Vermont Votes for Kids: A project of the Vermont Secretary of State

Curriculum for Grades 9-12, Student Handout for Lesson 16:
Concent of the Governed: Whose Consent?


In the discussions over the new Constitution of 1787 and the new system of government it would create, a debate arose between the Federalists and the Anti-Federalists. The former group felt that "those most fit to rule should govern" while the latter group feared that an aristocracy would result. Trying to protect our fledgling democracy, views like the two below conveyed the opinion that consent (voting) to be governed must come not only from the elite, but from ALL the people:

"Who are to be the electors of the ... representatives? Not the rich, more than the poor; not the learned more than the ignorant; not the haughty heirs of distinguished names more than the humble sons of obscurity...The electors are to be the great body of the people of the United States."
(James Madison, Fifth US President)

"Restraining the right of suffrage to the property holders would create a division among the people and make enemies of all those who should be excluded."
(Edward Rutledge, signer of the Declaration of Independence, delegate to the Constitutional Convention)

Despite the vision of these men that all Americans would have a voice in the direction of their government, the truth is that in our nation's past, there were many ways that certain people were excluded from voting. These are listed below in the activity.

The activity is designed so you can become acquainted with the evolutionary struggle to increase the size of the "voting pie" so all could have a piece. You will soon find that the struggle involved not only efforts by and for African-Americans and women, but also other races, the poor, the uneducated, various religions, citizens abroad and the physically challenged. You will also see that at times our right to vote took "Two steps forward, then one step back" as the saying goes.


These are some of the obstacles that prevented voting rights for many citizens throughout our nation's history. Read the list on the left first, then the directions that follow.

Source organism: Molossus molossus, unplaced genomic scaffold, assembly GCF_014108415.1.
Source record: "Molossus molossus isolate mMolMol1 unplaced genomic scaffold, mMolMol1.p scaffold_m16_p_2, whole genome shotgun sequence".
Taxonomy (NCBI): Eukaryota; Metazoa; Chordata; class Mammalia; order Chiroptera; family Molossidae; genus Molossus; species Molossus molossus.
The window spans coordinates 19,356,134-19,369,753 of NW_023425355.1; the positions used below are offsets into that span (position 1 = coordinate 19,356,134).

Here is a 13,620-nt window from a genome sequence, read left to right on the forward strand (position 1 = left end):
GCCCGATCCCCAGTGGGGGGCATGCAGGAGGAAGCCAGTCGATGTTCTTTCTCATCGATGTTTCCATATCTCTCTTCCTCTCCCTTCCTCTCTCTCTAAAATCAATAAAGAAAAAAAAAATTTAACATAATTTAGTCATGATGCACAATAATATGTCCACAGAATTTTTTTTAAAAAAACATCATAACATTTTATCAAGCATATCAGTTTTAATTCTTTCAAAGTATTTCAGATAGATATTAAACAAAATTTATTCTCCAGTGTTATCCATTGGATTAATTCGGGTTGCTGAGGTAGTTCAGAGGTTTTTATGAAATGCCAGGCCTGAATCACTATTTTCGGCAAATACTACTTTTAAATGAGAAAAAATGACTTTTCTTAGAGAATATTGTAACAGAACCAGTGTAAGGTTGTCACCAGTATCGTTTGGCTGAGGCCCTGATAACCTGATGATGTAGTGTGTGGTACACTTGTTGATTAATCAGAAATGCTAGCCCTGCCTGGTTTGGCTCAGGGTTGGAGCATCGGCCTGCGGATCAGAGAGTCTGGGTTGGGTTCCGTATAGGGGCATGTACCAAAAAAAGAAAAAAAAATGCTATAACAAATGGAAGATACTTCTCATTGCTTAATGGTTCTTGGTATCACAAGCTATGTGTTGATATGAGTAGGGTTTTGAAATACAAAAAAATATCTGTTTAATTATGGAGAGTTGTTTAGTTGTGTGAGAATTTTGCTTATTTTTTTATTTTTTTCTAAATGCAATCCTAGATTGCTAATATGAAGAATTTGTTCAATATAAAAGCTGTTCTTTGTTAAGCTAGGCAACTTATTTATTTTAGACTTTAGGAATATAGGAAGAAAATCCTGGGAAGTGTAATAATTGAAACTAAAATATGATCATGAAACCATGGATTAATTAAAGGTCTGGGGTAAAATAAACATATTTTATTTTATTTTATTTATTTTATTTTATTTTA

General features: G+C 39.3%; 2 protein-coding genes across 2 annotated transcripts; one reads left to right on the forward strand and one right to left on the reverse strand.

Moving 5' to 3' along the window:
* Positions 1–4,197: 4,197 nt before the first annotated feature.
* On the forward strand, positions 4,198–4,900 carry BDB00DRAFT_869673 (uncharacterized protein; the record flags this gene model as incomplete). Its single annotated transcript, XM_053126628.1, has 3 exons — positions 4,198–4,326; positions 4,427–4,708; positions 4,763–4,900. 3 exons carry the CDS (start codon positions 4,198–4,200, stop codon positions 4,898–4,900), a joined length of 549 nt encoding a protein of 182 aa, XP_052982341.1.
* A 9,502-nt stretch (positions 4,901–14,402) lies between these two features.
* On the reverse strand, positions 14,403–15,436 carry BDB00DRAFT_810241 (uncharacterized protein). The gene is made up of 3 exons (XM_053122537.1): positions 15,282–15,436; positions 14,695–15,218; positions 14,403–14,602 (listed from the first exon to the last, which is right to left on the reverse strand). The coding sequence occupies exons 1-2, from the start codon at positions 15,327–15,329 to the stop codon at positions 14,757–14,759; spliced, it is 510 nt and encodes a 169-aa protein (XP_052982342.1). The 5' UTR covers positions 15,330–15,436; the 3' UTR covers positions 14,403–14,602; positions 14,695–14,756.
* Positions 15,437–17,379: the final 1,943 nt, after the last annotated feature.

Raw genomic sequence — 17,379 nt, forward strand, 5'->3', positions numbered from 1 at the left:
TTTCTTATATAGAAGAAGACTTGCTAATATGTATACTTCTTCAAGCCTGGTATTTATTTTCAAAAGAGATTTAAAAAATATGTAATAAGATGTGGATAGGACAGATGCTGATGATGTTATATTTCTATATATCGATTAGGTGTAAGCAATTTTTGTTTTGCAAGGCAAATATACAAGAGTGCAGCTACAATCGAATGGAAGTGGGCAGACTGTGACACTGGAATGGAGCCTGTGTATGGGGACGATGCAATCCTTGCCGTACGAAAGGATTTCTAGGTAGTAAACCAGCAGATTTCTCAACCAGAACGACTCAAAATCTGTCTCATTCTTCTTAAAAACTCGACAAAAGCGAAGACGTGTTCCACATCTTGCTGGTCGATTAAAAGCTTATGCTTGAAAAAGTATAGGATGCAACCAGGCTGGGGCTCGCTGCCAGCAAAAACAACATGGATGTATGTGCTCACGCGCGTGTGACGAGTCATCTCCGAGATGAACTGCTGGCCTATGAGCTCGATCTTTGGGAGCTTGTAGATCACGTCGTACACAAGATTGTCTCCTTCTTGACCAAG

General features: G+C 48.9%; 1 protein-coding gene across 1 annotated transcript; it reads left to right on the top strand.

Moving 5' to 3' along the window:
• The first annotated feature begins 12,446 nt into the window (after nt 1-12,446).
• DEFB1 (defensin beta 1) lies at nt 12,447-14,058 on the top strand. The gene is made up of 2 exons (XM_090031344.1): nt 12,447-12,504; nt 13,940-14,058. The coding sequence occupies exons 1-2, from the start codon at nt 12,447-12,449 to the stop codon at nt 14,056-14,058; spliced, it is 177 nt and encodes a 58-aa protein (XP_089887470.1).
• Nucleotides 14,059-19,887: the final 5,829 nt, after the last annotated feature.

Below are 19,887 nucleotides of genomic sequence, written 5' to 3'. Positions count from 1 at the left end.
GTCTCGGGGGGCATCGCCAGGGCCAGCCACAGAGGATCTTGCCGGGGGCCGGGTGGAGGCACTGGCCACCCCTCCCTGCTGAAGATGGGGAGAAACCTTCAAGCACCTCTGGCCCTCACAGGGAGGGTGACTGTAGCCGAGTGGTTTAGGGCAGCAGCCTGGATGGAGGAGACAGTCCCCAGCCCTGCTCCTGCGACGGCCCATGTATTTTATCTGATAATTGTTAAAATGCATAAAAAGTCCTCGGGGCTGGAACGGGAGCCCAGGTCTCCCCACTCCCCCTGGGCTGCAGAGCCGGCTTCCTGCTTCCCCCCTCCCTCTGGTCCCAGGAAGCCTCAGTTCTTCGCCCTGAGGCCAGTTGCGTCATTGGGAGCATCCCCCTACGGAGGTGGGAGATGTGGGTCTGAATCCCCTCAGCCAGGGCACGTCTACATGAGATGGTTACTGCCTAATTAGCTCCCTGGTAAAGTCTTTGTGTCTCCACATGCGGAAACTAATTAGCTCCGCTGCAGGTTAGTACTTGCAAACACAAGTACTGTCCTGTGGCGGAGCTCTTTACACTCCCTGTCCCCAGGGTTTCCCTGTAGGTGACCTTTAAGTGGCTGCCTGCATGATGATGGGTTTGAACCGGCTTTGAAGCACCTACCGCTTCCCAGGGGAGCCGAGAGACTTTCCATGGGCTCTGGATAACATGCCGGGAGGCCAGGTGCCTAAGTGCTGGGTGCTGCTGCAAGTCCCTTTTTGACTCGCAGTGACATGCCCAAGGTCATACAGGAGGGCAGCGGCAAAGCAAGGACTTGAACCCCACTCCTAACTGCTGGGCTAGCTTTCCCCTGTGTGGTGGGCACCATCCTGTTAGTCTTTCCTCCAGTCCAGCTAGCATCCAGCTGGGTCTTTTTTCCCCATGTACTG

Lack of property holdings:
Inability to pay a fee:
Lack of English fluency or literacy:
Having been a slave or their ancestor having been a slave:
Unable to register:
Having a disability:
Absent on Election Day:

Examine the TIMELINE OF SUFFRAGE HISTORY handout and locate Amendments, sections in the Constitution, laws, and key people that made it possible for more people to "dine at the table of suffrage."

Using only the TIMELINE OF SUFFRAGE HISTORY, list for each obstacle, on the lines provided, the law, Amendment, Section, and/or person that tried to eliminate that particular obstacle to suffrage for all. Write your findings on the lines. To save space, you can just list the letter corresponding to the event, instead of writing out the entire event. Hint: Maybe you'll think that more than one item in the TIMELINE applies to an obstacle; maybe more than one obstacle is attacked by a law, provision or action. It is possible; just be able to support your view.

If time permits, you may be asked to share and explain your choices; i.e., why or how a law, Amendment, Section, and/or person countered the obstacle to voting for a particular group.

You probably had some great observations, questions or insights while working with the TIMELINE. Perhaps you noticed some curious patterns or repetitions, or maybe you saw some contradictions. For example, notice that some items actually INCREASE obstacles to voting; which ones? Another thing that you might notice is that some items are aimed at an obstacle NOT on the list; can you suggest what obstacle might be the target for item Q for example? Write your observations, questions, and insights when they occur to you so you don't forget and so you can share them.

Vermont Secretary of State Deb Markowitz: